While I am here I also wanted to say that you are a terrific writer. I saw on your 40 by 40 that you are hoping to write a book, I can’t wait to read it!!

    Hope you have a blessed day!

  21. Erika says:

    I am so sorry. Thank you for stopping the cycle. That’s the strongest, bravest thing to do, and most people can’t.

  22. B says:

    (((((Chris)))))

  23. nightmare_on_elm_st says:

    Your post really hit home for me. I’m so, so sorry that you have to deal with this. Good luck. Many of us are thinking of you.

  24. kalisah says:

    I could have written this post.

    The only difference is, my mother isn’t in full-blown dementia. She’s just sick and twisted and doesn’t realize she’s brought all this on herself.

    My husband has been very supportive - he’s much more grounded & able to handle her. When he set down the law that My Kid isn’t allowed to be around my mother, it devasted me. But he’s right. I can’t have her fucking him up like she did me.

    Anyway, hang in there. For me, it’s better just to stay away. I can’t change her and I have to protect my own sanity and that of my family. Do what you have to do, and don’t feel guilty about it.

  25. speckledpup says:

    Chris I read you every day because you give me an insight into the life in a big family. Something I have heard about my whole life, from my dad, but never really experienced myself.
    you are witty, you make me laugh.

    Today you told my story. I am estranged from my mother. The story is long, the mental illness is untreated. etc. etc. etc.

    I applaud you letting us a see a darker side of your life. I applaud you realizing some relationships, no matter what anyone says, are just not worth it.
    This is where I stand with my mother. Her pain and control and martyrdom are not worth having a mother.

    Thanks. I’ve tears in my eyes. But its just the bittersweetness of it all.

  26. Annika says:

    Oh, Chris, how awful. I’m so sorry.

  27. halloweenlover says:

    Chris, I’m so sorry. That is a terrible situation. Your suggestion that she go to an emergency room and be admitted to a psych ward is the only kind and fair thing to say. It is the only rational thing. Everyone else standing around supporting the craziness is NOT doing her any favors, just harming her more.

    I hate that you grew up with this. Now I know where you get your fountain of love and kindness and patience with your children. You’ve turned this around for them.

    Much love from me too.

  28. Jennifer says:

    i’m sorry chris. you seem a lot tougher than you’ll let yourself believe.

    hang in there. we are all with you.

  29. Anonymous says:

    From TorontoJen
    I am a long time reader but have never posted a comment until today. I am very sorry that you are without a loving mother. My husband’s mother has mental illness and I always think that he would be a great father because of all the suffering he had as a child. Reading your post confirmed what I have always suspected - you are a wonderful mother and your children are lucky to have you as their blueprint for parenting.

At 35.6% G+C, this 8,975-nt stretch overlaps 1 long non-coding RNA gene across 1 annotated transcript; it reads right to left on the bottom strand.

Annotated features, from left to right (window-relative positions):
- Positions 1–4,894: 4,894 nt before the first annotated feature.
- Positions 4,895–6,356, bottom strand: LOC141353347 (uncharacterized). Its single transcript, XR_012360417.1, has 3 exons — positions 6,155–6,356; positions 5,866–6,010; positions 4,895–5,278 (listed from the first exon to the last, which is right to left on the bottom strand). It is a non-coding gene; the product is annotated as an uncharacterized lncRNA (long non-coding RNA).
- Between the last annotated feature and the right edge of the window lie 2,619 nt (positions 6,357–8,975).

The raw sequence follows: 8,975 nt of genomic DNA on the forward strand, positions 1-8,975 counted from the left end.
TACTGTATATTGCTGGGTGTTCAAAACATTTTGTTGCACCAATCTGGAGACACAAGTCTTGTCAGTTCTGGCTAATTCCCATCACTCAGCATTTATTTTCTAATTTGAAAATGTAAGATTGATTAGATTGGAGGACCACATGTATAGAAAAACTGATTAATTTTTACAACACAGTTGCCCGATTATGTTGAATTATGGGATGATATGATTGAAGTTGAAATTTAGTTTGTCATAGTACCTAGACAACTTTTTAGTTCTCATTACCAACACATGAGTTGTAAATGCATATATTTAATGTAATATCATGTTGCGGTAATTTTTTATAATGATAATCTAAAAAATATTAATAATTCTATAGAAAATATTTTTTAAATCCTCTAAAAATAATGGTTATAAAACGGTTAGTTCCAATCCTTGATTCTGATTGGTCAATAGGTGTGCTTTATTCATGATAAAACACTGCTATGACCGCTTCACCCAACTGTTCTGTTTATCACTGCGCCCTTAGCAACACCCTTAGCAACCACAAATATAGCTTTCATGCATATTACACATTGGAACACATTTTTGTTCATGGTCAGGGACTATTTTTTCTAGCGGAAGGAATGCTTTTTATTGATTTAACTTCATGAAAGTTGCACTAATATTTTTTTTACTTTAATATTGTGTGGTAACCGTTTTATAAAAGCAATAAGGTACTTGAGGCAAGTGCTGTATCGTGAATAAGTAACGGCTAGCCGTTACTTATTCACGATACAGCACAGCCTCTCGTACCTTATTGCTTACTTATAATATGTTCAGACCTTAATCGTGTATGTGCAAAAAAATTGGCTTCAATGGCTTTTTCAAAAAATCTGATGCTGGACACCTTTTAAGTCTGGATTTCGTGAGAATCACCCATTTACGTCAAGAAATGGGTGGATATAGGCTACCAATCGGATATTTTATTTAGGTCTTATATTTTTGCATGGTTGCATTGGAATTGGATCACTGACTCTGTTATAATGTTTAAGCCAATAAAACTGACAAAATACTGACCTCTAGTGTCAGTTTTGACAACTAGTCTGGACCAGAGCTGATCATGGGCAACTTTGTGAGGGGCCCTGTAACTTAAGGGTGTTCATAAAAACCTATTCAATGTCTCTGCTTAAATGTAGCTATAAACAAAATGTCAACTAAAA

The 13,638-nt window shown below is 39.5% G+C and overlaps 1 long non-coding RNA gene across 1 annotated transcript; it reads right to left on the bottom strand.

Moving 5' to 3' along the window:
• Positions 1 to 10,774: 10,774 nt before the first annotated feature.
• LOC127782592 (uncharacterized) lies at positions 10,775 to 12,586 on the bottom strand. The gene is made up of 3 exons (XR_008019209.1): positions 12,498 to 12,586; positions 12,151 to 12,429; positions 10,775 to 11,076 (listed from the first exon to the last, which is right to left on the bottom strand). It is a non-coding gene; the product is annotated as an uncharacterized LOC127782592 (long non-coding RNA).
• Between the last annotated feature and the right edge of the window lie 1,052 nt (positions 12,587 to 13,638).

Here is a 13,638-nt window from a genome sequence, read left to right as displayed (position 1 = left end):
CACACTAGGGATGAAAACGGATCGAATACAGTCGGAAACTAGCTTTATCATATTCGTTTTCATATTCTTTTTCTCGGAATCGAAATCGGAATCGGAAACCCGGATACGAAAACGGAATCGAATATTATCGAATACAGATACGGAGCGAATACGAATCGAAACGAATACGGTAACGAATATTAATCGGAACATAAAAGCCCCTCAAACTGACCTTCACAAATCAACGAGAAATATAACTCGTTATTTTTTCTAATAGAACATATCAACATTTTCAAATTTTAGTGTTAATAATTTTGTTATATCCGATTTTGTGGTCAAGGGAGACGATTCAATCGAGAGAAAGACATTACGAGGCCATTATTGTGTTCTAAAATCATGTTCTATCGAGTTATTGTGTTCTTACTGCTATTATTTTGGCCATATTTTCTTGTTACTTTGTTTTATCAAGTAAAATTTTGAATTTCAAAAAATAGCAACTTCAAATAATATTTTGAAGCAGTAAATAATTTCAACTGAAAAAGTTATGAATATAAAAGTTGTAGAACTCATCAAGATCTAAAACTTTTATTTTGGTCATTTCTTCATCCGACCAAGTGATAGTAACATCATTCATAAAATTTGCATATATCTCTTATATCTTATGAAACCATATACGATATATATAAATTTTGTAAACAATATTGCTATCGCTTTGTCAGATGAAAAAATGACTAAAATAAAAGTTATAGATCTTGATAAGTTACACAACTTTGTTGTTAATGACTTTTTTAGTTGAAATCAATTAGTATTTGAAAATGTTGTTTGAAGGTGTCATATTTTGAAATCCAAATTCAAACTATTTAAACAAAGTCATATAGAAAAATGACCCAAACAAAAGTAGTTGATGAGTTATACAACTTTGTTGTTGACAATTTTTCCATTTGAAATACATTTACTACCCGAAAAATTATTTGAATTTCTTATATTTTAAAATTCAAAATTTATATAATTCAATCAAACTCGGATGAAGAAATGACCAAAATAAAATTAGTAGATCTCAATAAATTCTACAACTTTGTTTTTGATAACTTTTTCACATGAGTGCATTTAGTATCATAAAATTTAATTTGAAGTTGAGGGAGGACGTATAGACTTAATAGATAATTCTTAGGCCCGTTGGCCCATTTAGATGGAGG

30. Janet says:

    Chris,

    You did the correct thing when you separated yourself from your toxic mother. You did a compassionate thing yesterday when you called her and put yourself through all that BS. Now you should hold your head high and shut the door to her and her craziness.

    I admire you so much!

  31. Menjiness says:

    I really believe I could have written your post. I have not talked to my mom in 13 years. It is the best thing I have eer done. About 2 years ago I contacted her via email. I was send back into a tizzy of things all over again.

    I am so sorry for al that you have to face. I completely understand. Bless you for realizing that you too can remove yourself form her shackles and lve to tell another day about it.

    Prayers, Menjiness

  32. 4 girls and 3 boys says:

    My mothre is similar - untreated mental illness, bitterness, twisted manipulation of people who are gullible enough not to realise, playing the wronged grandmother to family but sends me nasty letters making sure I will never let her near my children again. She even send a death announcement of my aunt in my dd’s birthday card this week. I hav ehad no contact for 18 months and never will again. Periodicaly pepel phone and plead with me to phone her but I won’t. I won’t paly her games. I feel for you Chris. Your mother sounds like mine. I to promised to myself I would never inflict that stuff on my own kids.

  33. Whinger says:

    Oh goodness.
    You have my complete empathy, and thank you for sharing this.

  34. Katie says:

    I’m so sorry Chris. You are a wonderful loving mom, I only wish you could have that same support from your own mother.

  35. O_Scientist says:

    {{{{{{{{{{{ HUGS }}}}}}}}}}}}}}}}

    Nothing i can say will make this better, but I want to tell you I am thinking of you and wishing that things would have been different for the little girl you were, and the woman you are now.

  36. Dana Glover says: